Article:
And it seems like Ken Morrison wanted to make a point. One wonders whether he doesn’t like the “kinder, gentler” Kirkland, and misses the Kirkland of old — the legendarily nasty place fueled by ambition, greed, and fear. His message continues:
But I realize that I am not thinking like a team player when I suggest using a more tailored distribution list for an RFI. That just leaves out so many people who want to be part of each and every team here. I believe that the Firm Committee (which seems to have morphed into the “Firmwide Global Executive Management & Strategery Committee” somewhere along the way, according to slide decks at the share partner meeting) has devoted innumerable hours to making Kirkland into a more co-operative place. Not only do we need to avoid saying things like, “Kirkland is a firm of wolves in wolves’ clothing” (E.N., circa 1986), but we need to work hard to find ways to utilize each other’s considerable talents and to share resources.
After a digression about efficiency and his Scottish heritage (which he uses to make an arguably politically incorrect joke about Scots being cheap), he concludes with a top 10 list:
The Top 10 Things That Would Otherwise Be in the Next Firmwide RFIs
10. Have you ever moved to vacate an arbitration award?
9. Precedent for a “motion to dismiss” is hereby requested.
8. Does anyone know a good divorce attorney any place in the world?
7. Has anyone ever taken a deposition somewhere?
6. Can you recommend a criminal lawyer in any city in the U.S. for a “friend of the firm”?
5. Do you have a contact at any company anywhere?
4. Whether or not you went to Yale Law School, would you like to make a contribution to it?
3. Does anyone know what is meant by a “reasonably priced attorney”?
2. Would you like to buy a chalk-stripe suit where the chalk stripes actually say “Kirkland & Ellis”?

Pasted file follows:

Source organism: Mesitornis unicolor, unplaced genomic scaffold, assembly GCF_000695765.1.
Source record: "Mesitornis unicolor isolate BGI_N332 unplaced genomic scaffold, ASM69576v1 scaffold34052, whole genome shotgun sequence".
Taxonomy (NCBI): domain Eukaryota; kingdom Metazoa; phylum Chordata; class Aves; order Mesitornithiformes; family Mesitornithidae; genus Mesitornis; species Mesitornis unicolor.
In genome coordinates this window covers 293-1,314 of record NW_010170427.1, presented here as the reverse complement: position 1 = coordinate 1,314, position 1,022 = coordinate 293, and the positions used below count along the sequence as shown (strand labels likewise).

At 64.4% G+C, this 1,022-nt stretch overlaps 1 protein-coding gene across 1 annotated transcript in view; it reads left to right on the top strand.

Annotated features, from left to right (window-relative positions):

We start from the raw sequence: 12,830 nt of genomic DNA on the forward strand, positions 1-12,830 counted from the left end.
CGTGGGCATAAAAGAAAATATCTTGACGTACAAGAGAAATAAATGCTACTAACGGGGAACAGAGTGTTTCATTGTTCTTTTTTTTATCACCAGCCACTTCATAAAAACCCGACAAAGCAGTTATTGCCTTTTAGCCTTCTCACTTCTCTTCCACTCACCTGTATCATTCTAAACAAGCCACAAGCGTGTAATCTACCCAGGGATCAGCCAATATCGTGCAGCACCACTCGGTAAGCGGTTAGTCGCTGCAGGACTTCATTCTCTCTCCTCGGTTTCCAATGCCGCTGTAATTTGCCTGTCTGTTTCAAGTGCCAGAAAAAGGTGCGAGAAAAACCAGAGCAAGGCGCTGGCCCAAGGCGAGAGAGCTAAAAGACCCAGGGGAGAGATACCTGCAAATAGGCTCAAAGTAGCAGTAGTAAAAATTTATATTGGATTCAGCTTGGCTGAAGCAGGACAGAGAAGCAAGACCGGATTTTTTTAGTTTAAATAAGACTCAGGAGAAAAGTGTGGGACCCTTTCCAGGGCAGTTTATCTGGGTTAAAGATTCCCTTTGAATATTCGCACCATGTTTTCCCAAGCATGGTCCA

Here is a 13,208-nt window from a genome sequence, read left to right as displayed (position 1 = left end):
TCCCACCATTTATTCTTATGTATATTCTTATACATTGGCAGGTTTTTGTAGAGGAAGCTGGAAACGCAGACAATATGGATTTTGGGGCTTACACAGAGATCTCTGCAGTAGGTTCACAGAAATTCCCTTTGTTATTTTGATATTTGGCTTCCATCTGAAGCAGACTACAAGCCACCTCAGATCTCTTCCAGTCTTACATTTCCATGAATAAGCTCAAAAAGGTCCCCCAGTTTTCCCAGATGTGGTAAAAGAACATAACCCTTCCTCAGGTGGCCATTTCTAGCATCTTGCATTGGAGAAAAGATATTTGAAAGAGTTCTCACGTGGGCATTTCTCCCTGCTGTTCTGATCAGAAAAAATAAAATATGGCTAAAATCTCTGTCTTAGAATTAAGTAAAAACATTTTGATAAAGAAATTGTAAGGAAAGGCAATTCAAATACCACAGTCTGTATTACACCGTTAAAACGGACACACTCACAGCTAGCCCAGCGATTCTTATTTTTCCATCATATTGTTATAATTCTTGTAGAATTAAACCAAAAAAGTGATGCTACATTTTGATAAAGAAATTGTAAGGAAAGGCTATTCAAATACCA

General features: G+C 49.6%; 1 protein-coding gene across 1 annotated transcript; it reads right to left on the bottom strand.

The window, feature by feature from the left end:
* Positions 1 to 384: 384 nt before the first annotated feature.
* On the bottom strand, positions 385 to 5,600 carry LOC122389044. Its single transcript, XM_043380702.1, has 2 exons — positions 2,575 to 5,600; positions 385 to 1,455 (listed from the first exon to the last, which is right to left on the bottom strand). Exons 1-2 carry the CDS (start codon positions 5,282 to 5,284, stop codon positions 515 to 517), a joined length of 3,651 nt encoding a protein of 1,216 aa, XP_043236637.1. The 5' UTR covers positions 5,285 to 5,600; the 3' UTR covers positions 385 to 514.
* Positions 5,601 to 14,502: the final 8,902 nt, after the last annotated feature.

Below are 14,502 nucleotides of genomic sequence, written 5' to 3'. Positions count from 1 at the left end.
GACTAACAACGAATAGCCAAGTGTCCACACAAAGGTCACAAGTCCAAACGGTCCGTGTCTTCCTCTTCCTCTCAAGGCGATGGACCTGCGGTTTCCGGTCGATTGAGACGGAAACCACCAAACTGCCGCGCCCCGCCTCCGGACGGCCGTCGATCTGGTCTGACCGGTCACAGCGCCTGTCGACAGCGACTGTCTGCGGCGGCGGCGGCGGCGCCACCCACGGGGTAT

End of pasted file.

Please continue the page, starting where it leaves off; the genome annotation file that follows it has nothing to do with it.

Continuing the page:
1. Does anyone have precedent for a contract?
(Astute readers with long memories will recognize that two of the items on this list were actual RFIs to #FW Attorneys. Can you tell which ones?)
Let’s give credit where credit is due: this is a funny top 10 list. And a fairly accurate one, at least based on my experience with list-servs.
But was it — and, for that matter, the entire message — necessary? Ken Morrison is an equity partner at a top law firm; perhaps he should leave the snark to us. And he directed his ire not at opposing counsel or complete strangers, but colleagues.
(Yes, this may be a sad commentary on “collegiality” within Biglaw. Kirkland has more than a thousand lawyers, so one can understand why a Chicago-based lawyer like Morrison would not view random K&E lawyers in D.C., California, and London as his true “colleagues.”)
Am I being too hard on Kenneth Morrison? Is his message gratuitously mean, or is it warranted public shaming? Is it redeemed by its humor?
UPDATE (3:45 p.m.): Morrison has his defenders, who have praised the message to us as “hilarious and not shaming,” “funny and curmudgeonly,” and a much-needed rebuke to internal spammers within Kirkland. We may have more on this later.
UPDATE (5/16/2014, 2:45 p.m.): Read defenses of Ken Morrison, and take a reader poll, over here.
Flip to the next page to read the complete missive, which helpfully includes the three prior emails being mocked, and decide for yourself….